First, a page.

The official student newspaper of University of Wisconsin-Eau Claire since 1923.

The Spectator

The official student newspaper of University of Wisconsin-Eau Claire since 1923.

The Spectator

The official student newspaper of University of Wisconsin-Eau Claire since 1923.

The Spectator

Reciprocity here to stay

Minnesota’s Office of Higher Education decided Wednesday to maintain the tuition reciprocity agreement between Minnesota and Wisconsin for the time being.

“Freshmen entering school this fall will be fine for the next four years,” wrote Rep. Jeff Smith, D-Eau Claire, in a prepared statement to The Spectator.

The tuition reciprocity agreement that exists between the two states says that any Wisconsin student wishing to attend a Minnesota university would pay the average tuition of a comparable university in Wisconsin. The same goes for a Minnesota student wanting to attend a university in Wisconsin.

In January, the MOHE cited the nearly 40-year agreement as being unfair for Minnesota students, saying it costs Minnesota students more money to attend a university in their own state than a Wisconsin student attending the same college.

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In some cases, they said, this difference is nearly $2,000 more a year.

Freshman Teresa Higgins said reciprocity played a big role in her choice to come to UW-Eau Claire, saying it was “a lot cheaper” than comparable schools in Minnesota.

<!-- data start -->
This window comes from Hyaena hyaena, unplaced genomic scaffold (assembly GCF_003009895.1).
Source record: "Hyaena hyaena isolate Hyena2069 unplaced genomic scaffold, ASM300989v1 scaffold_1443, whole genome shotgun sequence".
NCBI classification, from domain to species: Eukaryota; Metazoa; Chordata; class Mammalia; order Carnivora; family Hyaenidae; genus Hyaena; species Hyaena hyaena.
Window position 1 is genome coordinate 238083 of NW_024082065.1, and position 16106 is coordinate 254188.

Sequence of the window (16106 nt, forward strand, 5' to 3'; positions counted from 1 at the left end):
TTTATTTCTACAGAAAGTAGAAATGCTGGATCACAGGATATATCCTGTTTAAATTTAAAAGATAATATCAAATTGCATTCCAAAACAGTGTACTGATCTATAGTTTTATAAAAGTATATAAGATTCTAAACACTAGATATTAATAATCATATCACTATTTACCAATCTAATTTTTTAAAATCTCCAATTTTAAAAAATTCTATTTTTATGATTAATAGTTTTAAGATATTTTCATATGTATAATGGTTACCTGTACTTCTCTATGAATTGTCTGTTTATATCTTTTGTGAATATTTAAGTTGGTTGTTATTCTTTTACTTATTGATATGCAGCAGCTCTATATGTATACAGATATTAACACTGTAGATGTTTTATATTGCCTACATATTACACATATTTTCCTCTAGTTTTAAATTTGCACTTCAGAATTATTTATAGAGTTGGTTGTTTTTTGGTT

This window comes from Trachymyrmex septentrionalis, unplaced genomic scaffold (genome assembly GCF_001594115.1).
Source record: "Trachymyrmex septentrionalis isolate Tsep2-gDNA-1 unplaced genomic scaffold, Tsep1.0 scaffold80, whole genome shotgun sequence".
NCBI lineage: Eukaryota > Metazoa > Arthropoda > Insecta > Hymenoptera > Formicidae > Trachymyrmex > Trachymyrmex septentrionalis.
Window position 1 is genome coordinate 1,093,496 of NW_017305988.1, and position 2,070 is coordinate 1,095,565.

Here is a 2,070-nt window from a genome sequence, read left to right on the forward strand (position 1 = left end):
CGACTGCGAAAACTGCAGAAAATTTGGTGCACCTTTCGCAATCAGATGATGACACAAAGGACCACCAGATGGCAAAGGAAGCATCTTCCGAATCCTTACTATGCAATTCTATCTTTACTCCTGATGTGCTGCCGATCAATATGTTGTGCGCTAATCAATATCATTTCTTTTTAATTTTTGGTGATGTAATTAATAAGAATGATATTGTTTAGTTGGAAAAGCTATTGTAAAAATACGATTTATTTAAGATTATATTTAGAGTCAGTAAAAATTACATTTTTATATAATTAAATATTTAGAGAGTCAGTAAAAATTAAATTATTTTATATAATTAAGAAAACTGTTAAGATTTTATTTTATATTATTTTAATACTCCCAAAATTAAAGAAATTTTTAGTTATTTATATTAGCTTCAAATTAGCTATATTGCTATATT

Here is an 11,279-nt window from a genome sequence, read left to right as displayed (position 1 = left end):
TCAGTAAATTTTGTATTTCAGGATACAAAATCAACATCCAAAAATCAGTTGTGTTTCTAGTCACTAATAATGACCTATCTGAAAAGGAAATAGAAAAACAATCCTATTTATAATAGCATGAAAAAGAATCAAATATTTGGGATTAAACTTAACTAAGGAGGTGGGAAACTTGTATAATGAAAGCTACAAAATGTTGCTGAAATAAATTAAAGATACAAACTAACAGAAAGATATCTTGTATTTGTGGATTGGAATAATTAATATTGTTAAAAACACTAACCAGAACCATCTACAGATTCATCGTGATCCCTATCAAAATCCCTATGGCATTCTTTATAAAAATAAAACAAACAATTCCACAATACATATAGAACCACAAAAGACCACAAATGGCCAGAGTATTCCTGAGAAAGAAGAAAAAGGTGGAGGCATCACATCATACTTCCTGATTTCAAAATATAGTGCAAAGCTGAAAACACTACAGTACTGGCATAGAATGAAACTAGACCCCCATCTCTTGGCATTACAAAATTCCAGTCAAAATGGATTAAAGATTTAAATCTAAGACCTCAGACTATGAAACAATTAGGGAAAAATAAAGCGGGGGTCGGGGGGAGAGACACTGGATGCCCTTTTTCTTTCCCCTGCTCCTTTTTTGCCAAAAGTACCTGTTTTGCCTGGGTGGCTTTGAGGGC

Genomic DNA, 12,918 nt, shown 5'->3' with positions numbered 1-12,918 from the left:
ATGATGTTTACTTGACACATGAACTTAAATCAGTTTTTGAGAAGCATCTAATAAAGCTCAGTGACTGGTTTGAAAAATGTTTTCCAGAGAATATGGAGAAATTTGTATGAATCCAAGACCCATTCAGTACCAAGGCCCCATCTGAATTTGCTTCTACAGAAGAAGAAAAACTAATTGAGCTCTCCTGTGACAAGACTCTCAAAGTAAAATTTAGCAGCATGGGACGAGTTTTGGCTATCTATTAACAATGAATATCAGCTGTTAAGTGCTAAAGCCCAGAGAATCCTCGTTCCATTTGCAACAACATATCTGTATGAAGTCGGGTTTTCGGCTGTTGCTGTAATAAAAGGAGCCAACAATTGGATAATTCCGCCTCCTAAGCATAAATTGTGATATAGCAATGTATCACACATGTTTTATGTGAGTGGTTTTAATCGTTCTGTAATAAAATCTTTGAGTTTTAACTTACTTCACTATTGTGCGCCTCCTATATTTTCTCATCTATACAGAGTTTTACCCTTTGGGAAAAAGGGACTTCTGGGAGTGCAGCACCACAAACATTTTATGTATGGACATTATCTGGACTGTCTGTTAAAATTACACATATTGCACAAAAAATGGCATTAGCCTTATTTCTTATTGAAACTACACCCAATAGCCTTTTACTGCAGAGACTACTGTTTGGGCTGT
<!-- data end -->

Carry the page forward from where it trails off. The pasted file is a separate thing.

To compensate for the difference, the state of Wisconsin wrote a check for nearly $7 million last year, wrote Smith, who is on the Wisconsin State Assembly’s Colleges and Education Committee.

Smith spokesman Nathan Franklin said when Wisconsin pays the reciprocity difference, the check is sent to Minnesota’s general budget, where Minnesota legislators decide where the money is to be spent.

“(The issue) was raised because the state Legislature of Minnesota needs to give the University of Minnesota the money from Wisconsin,” Franklin said. “At the end of the day, it doesn’t go there.”

University of Minnesota officials disagree, saying the check making up the difference should be sent to the university and not the state, an idea which Smith agrees with.

“If it were up to us, we’d cut the check straight to the U of M,” Smith wrote. “But I’m not a Minnesota legislator so I don’t get to decide where those dollars go.”

Higgins agreed, saying she feels Minnesota universities are losing out.

“It seems like the money is not used for what it is intended for,” she said. “The Minnesota schools are losing the amount of money they don’t get from the students.”

According to a MOHE press release, either side must notify the other if they wish to discontinue the pact, four years before the termination date. The release also said no notification has been given from either party at this time.

“The long and short of it is reciprocity is a good thing for both states,” Smith said. “Students can have more choices and both our universities benefit from mixing Gophers and Badgers.

“In any case, Wisconsin should never have to apologize for having low tuition.”

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